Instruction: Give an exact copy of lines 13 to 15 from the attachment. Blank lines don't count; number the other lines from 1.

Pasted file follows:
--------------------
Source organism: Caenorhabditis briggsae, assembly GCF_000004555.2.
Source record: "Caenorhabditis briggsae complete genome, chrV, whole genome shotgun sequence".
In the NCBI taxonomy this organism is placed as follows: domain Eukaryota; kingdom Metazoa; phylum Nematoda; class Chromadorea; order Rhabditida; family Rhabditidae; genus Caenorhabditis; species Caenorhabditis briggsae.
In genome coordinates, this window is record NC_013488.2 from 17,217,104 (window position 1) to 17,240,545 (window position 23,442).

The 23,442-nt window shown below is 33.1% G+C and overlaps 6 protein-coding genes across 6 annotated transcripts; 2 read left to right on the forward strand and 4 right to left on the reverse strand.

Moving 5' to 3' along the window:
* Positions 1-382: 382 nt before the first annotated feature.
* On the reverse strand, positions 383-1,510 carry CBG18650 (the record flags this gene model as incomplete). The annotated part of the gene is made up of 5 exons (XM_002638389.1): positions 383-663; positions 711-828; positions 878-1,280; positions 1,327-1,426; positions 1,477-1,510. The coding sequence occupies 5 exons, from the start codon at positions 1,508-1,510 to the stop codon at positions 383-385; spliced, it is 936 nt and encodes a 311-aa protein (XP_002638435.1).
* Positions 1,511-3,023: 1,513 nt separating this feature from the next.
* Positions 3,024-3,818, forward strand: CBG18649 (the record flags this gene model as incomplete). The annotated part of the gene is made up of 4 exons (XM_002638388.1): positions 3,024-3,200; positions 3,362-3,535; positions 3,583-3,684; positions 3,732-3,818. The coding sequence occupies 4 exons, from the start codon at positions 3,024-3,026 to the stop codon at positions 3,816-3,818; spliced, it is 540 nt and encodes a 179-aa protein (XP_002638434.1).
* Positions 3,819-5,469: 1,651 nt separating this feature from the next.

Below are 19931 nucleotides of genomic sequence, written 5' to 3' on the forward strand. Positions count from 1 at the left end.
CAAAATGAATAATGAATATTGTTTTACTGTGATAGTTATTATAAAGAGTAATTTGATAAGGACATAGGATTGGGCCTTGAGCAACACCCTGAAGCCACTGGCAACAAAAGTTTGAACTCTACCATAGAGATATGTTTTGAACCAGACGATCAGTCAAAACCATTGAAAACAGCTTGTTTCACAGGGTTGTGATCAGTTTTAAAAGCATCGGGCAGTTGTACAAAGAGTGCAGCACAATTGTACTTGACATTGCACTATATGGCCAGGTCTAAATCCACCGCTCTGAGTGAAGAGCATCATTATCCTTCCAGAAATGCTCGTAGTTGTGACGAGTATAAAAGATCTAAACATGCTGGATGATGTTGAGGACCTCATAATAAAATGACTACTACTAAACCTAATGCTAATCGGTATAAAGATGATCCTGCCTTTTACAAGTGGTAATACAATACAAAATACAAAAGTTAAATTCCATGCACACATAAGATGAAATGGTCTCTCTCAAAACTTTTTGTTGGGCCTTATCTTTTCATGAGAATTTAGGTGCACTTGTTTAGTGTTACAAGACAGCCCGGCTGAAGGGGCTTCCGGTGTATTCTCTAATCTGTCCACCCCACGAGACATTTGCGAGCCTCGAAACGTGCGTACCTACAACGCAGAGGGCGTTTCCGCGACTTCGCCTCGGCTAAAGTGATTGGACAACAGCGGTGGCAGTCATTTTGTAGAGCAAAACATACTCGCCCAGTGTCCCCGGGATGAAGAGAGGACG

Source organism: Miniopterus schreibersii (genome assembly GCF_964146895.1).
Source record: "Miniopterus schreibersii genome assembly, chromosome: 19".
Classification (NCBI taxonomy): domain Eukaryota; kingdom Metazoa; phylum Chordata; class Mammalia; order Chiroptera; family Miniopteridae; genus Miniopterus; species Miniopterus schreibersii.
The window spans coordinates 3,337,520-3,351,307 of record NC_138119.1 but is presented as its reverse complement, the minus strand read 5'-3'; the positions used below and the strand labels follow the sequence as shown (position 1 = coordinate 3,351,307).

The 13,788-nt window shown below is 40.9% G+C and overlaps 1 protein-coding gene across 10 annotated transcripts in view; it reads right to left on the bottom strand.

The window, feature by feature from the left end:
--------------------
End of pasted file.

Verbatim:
CAAAATGAATAATGAATATTGTTTTACTGTGATAGTTATTATAAAGAGTAATTTGATAAGGACATAGGATTGGGCCTTGAGCAACACCCTGAAGCCACTGGCAACAAAAGTTTGAACTCTACCATAGAGATATGTTTTGAACCAGACGATCAGTCAAAACCATTGAAAACAGCTTGTTTCACAGGGTTGTGATCAGTTTTAAAAGCATCGGGCAGTTGTACAAAGAGTGCAGCACAATTGTACTTGACATTGCACTATATGGCCAGGTCTAAATCCACCGCTCTGAGTGAAGAGCATCATTATCCTTCCAGAAATGCTCGTAGTTGTGACGAGTATAAAAGATCTAAACATGCTGGATGATGTTGAGGACCTCATAATAAAATGACTACTACTAAACCTAATGCTAATCGGTATAAAGATGATCCTGCCTTTTACAAGTGGTAATACAATACAAAATACAAAAGTTAAATTCCATGCACACATAAGATGAAATGGTCTCTCTCAAAACTTTTTGTTGGGCCTTATCTTTTCATGAGAATTTAGGTGCACTTGTTTAGTGTTACAAGACAGCCCGGCTGAAGGGGCTTCCGGTGTATTCTCTAATCTGTCCACCCCACGAGACATTTGCGAGCCTCGAAACGTGCGTACCTACAACGCAGAGGGCGTTTCCGCGACTTCGCCTCGGCTAAAGTGATTGGACAACAGCGGTGGCAGTCATTTTGTAGAGCAAAACATACTCGCCCAGTGTCCCCGGGATGAAGAGAGGACG

Source organism: Miniopterus schreibersii (genome assembly GCF_964146895.1).
Source record: "Miniopterus schreibersii genome assembly, chromosome: 19".